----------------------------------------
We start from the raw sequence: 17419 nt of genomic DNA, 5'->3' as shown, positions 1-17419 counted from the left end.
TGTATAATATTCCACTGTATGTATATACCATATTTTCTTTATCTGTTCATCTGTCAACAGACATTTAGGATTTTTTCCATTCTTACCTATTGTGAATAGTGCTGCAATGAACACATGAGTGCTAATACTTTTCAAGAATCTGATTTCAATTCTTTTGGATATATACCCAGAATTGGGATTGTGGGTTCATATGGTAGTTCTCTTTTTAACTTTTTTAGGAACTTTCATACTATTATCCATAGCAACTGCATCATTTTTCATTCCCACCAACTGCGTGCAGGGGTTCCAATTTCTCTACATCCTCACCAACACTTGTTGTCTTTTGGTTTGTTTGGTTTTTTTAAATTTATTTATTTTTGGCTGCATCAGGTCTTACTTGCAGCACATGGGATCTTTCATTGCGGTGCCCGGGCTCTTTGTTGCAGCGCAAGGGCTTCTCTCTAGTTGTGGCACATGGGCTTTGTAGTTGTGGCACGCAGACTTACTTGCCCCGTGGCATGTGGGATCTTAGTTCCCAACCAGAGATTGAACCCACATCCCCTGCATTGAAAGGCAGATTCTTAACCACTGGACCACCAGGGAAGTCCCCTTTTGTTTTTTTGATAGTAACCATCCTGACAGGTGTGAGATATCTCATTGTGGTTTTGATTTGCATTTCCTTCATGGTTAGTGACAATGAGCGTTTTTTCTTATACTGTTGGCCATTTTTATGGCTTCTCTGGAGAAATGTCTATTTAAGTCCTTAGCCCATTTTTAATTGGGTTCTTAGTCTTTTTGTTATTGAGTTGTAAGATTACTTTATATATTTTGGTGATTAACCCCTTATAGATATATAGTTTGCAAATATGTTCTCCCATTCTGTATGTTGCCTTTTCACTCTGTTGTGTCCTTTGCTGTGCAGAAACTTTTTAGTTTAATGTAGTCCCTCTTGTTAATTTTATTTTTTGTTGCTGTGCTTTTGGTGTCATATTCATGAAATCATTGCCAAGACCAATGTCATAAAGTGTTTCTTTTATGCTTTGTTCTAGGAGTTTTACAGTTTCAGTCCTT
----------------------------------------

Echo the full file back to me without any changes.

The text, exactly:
We start from the raw sequence: 17419 nt of genomic DNA, 5'->3' as shown, positions 1-17419 counted from the left end.
TGTATAATATTCCACTGTATGTATATACCATATTTTCTTTATCTGTTCATCTGTCAACAGACATTTAGGATTTTTTCCATTCTTACCTATTGTGAATAGTGCTGCAATGAACACATGAGTGCTAATACTTTTCAAGAATCTGATTTCAATTCTTTTGGATATATACCCAGAATTGGGATTGTGGGTTCATATGGTAGTTCTCTTTTTAACTTTTTTAGGAACTTTCATACTATTATCCATAGCAACTGCATCATTTTTCATTCCCACCAACTGCGTGCAGGGGTTCCAATTTCTCTACATCCTCACCAACACTTGTTGTCTTTTGGTTTGTTTGGTTTTTTTAAATTTATTTATTTTTGGCTGCATCAGGTCTTACTTGCAGCACATGGGATCTTTCATTGCGGTGCCCGGGCTCTTTGTTGCAGCGCAAGGGCTTCTCTCTAGTTGTGGCACATGGGCTTTGTAGTTGTGGCACGCAGACTTACTTGCCCCGTGGCATGTGGGATCTTAGTTCCCAACCAGAGATTGAACCCACATCCCCTGCATTGAAAGGCAGATTCTTAACCACTGGACCACCAGGGAAGTCCCCTTTTGTTTTTTTGATAGTAACCATCCTGACAGGTGTGAGATATCTCATTGTGGTTTTGATTTGCATTTCCTTCATGGTTAGTGACAATGAGCGTTTTTTCTTATACTGTTGGCCATTTTTATGGCTTCTCTGGAGAAATGTCTATTTAAGTCCTTAGCCCATTTTTAATTGGGTTCTTAGTCTTTTTGTTATTGAGTTGTAAGATTACTTTATATATTTTGGTGATTAACCCCTTATAGATATATAGTTTGCAAATATGTTCTCCCATTCTGTATGTTGCCTTTTCACTCTGTTGTGTCCTTTGCTGTGCAGAAACTTTTTAGTTTAATGTAGTCCCTCTTGTTAATTTTATTTTTTGTTGCTGTGCTTTTGGTGTCATATTCATGAAATCATTGCCAAGACCAATGTCATAAAGTGTTTCTTTTATGCTTTGTTCTAGGAGTTTTACAGTTTCAGTCCTT